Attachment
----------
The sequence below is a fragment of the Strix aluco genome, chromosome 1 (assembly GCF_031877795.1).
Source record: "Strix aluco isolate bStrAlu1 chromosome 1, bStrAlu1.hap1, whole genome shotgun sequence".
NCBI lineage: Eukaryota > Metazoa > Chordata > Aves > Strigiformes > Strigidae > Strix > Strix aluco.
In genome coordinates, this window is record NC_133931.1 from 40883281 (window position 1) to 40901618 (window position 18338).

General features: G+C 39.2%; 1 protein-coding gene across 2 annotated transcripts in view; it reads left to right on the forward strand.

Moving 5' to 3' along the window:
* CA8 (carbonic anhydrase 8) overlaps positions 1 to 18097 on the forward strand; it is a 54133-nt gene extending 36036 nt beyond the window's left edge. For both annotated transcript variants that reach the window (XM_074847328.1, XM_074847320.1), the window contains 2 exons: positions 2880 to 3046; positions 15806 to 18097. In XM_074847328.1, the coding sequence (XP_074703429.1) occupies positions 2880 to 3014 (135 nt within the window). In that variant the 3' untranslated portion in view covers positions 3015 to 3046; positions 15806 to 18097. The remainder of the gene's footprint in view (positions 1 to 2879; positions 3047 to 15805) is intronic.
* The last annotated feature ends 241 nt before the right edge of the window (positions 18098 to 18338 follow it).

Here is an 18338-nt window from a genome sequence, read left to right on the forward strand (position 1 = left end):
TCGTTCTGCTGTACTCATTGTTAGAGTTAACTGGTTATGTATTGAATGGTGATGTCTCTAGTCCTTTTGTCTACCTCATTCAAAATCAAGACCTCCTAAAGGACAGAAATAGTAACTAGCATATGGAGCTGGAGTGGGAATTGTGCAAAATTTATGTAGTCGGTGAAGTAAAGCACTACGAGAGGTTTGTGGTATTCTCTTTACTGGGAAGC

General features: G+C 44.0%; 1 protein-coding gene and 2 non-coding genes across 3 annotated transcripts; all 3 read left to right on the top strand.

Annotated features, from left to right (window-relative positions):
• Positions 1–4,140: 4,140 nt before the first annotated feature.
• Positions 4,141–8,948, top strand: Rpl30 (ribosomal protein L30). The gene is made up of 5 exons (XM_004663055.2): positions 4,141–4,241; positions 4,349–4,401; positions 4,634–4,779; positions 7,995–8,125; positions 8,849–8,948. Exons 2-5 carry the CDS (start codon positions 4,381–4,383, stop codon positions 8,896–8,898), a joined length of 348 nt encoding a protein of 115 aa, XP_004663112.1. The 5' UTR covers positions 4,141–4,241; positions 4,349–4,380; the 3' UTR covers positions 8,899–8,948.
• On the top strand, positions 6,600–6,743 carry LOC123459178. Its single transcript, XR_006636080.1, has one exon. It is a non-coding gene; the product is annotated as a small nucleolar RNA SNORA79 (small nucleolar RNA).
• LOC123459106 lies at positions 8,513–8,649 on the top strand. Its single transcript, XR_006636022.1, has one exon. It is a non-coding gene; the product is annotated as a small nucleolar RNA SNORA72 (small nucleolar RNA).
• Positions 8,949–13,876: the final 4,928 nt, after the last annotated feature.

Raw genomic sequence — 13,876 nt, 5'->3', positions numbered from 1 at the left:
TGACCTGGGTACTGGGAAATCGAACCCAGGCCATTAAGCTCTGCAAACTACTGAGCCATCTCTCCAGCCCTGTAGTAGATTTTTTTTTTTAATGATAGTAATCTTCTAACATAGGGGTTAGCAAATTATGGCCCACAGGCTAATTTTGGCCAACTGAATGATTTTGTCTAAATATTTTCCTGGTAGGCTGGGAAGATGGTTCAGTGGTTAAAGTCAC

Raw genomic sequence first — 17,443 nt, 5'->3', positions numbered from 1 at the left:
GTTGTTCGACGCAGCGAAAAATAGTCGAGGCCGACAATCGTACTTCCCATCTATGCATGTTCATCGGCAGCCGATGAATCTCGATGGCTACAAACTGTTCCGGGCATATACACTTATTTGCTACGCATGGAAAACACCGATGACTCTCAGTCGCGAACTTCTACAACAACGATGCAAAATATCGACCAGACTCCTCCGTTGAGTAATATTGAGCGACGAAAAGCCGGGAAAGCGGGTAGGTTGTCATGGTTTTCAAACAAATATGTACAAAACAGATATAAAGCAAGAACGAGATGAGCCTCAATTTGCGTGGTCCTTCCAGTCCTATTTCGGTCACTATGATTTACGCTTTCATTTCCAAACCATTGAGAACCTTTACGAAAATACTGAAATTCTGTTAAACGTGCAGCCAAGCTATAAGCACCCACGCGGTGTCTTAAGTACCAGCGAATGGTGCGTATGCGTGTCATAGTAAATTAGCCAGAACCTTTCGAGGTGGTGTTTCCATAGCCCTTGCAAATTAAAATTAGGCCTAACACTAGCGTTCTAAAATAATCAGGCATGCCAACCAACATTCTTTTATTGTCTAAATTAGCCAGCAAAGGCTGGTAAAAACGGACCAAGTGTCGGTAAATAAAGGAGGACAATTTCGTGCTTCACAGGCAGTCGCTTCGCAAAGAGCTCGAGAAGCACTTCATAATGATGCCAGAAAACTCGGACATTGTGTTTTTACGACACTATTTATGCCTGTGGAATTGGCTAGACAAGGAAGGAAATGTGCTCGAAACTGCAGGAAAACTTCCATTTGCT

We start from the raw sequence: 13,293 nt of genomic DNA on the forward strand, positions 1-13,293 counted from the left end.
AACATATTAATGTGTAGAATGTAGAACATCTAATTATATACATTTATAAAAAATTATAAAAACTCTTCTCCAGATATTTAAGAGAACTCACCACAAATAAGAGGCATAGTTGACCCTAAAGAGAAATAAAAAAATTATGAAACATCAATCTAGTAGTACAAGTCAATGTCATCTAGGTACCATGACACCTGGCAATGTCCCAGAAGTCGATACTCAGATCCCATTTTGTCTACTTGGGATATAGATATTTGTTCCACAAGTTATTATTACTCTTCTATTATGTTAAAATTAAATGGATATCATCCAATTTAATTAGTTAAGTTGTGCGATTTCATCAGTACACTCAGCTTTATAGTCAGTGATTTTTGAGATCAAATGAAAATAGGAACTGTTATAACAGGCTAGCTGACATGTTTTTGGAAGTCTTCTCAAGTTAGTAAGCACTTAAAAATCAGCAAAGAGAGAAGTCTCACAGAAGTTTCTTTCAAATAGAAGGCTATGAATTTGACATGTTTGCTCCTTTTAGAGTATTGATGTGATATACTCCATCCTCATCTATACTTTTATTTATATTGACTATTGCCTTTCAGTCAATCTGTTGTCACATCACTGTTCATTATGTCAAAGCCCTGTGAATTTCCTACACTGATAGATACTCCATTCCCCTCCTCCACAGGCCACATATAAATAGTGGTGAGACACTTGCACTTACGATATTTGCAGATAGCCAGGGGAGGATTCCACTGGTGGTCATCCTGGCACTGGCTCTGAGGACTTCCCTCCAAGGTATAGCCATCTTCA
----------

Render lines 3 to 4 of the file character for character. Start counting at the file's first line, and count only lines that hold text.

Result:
NCBI lineage: Eukaryota > Metazoa > Chordata > Aves > Strigiformes > Strigidae > Strix > Strix aluco.
In genome coordinates, this window is record NC_133931.1 from 40883281 (window position 1) to 40901618 (window position 18338).